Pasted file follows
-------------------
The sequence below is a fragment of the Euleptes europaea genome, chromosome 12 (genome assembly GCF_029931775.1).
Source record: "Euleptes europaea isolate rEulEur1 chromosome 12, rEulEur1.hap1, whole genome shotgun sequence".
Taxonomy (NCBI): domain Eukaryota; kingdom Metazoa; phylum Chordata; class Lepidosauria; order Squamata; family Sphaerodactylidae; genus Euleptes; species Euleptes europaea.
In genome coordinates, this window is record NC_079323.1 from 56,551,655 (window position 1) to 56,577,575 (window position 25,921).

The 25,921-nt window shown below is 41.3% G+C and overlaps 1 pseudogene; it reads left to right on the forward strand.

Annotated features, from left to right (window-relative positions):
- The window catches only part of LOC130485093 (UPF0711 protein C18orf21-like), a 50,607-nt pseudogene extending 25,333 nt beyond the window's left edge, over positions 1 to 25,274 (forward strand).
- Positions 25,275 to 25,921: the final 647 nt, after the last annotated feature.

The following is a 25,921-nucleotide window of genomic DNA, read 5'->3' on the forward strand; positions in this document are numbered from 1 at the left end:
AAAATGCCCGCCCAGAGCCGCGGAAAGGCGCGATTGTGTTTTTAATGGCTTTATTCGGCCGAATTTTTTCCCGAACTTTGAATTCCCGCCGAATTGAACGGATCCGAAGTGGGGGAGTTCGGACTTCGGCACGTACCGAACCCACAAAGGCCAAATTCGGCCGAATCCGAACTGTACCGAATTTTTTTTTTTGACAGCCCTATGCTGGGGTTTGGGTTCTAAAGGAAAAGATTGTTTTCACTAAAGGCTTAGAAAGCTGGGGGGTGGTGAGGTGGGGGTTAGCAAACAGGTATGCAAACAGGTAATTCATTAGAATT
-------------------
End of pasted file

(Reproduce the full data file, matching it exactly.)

The sequence below is a fragment of the Euleptes europaea genome, chromosome 12 (genome assembly GCF_029931775.1).
Source record: "Euleptes europaea isolate rEulEur1 chromosome 12, rEulEur1.hap1, whole genome shotgun sequence".
Taxonomy (NCBI): domain Eukaryota; kingdom Metazoa; phylum Chordata; class Lepidosauria; order Squamata; family Sphaerodactylidae; genus Euleptes; species Euleptes europaea.
In genome coordinates, this window is record NC_079323.1 from 56,551,655 (window position 1) to 56,577,575 (window position 25,921).

The 25,921-nt window shown below is 41.3% G+C and overlaps 1 pseudogene; it reads left to right on the forward strand.

Annotated features, from left to right (window-relative positions):
- The window catches only part of LOC130485093 (UPF0711 protein C18orf21-like), a 50,607-nt pseudogene extending 25,333 nt beyond the window's left edge, over positions 1 to 25,274 (forward strand).
- Positions 25,275 to 25,921: the final 647 nt, after the last annotated feature.

The following is a 25,921-nucleotide window of genomic DNA, read 5'->3' on the forward strand; positions in this document are numbered from 1 at the left end:
AAAATGCCCGCCCAGAGCCGCGGAAAGGCGCGATTGTGTTTTTAATGGCTTTATTCGGCCGAATTTTTTCCCGAACTTTGAATTCCCGCCGAATTGAACGGATCCGAAGTGGGGGAGTTCGGACTTCGGCACGTACCGAACCCACAAAGGCCAAATTCGGCCGAATCCGAACTGTACCGAATTTTTTTTTTTGACAGCCCTATGCTGGGGTTTGGGTTCTAAAGGAAAAGATTGTTTTCACTAAAGGCTTAGAAAGCTGGGGGGTGGTGAGGTGGGGGTTAGCAAACAGGTATGCAAACAGGTAATTCATTAGAATT